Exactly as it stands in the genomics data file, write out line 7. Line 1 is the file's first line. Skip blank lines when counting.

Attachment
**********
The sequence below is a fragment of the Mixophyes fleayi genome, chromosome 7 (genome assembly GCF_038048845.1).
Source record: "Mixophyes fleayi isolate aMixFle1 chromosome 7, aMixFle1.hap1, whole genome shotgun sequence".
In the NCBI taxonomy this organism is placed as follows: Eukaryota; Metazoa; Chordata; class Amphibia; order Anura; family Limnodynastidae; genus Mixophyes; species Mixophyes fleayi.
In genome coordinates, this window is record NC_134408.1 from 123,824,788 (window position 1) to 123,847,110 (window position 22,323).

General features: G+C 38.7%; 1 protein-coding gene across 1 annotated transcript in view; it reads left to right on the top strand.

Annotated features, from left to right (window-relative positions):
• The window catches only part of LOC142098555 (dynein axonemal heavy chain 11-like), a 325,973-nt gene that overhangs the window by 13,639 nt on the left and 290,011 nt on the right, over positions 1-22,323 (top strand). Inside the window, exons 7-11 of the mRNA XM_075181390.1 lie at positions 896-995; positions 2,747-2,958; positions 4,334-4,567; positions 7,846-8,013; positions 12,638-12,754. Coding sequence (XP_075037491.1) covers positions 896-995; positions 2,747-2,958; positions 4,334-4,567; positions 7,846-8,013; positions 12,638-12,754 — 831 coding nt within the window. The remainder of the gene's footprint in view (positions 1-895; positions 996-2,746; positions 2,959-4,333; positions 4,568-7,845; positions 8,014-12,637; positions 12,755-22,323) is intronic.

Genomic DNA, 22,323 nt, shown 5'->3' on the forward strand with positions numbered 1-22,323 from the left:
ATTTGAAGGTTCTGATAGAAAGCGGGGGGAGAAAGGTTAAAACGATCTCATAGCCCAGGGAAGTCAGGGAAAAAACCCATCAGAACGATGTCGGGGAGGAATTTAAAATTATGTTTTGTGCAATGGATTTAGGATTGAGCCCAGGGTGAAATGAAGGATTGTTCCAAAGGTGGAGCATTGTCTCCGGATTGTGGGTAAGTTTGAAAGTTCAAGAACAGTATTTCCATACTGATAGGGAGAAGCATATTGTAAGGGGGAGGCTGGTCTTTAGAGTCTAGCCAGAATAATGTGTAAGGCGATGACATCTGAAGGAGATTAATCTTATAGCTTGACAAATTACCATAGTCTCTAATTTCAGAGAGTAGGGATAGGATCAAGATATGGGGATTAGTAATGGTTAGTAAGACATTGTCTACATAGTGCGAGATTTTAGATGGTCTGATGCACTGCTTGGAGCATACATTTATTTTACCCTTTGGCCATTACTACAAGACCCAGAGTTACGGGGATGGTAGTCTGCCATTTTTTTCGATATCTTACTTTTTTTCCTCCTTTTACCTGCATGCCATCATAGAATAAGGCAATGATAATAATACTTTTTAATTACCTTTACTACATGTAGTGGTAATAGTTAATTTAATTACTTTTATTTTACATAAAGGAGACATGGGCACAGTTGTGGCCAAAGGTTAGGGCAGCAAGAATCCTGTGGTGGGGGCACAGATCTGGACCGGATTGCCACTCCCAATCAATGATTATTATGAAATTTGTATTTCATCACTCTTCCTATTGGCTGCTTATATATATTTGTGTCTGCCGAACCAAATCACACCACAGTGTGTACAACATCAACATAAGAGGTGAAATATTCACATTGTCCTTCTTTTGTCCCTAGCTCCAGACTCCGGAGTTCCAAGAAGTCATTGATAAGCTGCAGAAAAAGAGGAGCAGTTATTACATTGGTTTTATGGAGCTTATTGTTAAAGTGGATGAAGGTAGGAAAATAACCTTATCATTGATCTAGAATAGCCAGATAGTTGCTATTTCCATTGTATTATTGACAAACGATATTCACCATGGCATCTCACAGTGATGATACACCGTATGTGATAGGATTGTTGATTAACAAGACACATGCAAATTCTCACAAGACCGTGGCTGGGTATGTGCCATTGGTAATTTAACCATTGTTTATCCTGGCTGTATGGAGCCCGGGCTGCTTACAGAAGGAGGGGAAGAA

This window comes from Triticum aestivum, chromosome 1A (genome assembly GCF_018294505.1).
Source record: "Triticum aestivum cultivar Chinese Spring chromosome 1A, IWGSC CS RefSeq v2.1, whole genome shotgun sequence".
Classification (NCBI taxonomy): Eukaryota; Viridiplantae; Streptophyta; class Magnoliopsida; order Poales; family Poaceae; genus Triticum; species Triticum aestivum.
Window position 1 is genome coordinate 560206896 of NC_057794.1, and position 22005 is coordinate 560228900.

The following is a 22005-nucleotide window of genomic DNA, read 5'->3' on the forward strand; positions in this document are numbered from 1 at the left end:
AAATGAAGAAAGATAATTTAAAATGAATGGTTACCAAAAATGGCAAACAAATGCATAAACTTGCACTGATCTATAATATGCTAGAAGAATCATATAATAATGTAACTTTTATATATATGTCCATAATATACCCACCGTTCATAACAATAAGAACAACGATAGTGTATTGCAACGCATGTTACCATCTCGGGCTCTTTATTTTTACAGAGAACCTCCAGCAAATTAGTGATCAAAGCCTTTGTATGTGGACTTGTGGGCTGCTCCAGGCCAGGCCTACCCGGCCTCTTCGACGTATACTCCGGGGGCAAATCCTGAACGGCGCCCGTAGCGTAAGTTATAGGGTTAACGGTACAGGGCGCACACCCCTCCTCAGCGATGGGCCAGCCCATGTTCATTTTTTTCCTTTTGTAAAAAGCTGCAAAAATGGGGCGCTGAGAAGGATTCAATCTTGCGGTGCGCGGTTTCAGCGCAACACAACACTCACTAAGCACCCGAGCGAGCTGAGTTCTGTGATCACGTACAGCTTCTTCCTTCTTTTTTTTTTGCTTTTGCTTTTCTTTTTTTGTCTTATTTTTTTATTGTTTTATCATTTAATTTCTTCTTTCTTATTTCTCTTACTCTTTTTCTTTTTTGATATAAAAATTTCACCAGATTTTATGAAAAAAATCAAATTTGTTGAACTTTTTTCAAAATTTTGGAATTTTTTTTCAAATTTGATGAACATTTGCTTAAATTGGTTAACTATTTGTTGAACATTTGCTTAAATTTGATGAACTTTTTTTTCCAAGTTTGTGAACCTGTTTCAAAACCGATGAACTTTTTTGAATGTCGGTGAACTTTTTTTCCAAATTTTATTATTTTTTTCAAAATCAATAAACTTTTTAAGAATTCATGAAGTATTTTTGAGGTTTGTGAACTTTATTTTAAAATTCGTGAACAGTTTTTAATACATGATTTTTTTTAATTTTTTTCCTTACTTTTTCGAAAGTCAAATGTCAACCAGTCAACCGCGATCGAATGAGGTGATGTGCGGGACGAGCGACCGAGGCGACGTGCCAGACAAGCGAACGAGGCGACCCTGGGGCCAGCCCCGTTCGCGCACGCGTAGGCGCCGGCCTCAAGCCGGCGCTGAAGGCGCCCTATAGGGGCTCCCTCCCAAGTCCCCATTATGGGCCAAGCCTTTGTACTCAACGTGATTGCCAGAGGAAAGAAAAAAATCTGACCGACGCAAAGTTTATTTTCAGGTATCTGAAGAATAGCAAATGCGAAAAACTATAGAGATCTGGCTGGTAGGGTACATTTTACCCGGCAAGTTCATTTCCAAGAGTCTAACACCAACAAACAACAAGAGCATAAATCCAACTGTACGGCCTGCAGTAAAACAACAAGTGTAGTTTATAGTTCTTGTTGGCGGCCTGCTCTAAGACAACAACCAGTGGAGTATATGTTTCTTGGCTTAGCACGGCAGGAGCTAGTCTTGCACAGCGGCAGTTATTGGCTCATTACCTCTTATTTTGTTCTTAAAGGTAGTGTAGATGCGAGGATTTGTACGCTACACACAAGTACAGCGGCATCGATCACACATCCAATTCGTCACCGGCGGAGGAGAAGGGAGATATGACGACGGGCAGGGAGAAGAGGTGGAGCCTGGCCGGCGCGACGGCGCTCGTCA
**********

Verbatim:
• The window catches only part of LOC142098555 (dynein axonemal heavy chain 11-like), a 325,973-nt gene that overhangs the window by 13,639 nt on the left and 290,011 nt on the right, over positions 1-22,323 (top strand). Inside the window, exons 7-11 of the mRNA XM_075181390.1 lie at positions 896-995; positions 2,747-2,958; positions 4,334-4,567; positions 7,846-8,013; positions 12,638-12,754. Coding sequence (XP_075037491.1) covers positions 896-995; positions 2,747-2,958; positions 4,334-4,567; positions 7,846-8,013; positions 12,638-12,754 — 831 coding nt within the window. The remainder of the gene's footprint in view (positions 1-895; positions 996-2,746; positions 2,959-4,333; positions 4,568-7,845; positions 8,014-12,637; positions 12,755-22,323) is intronic.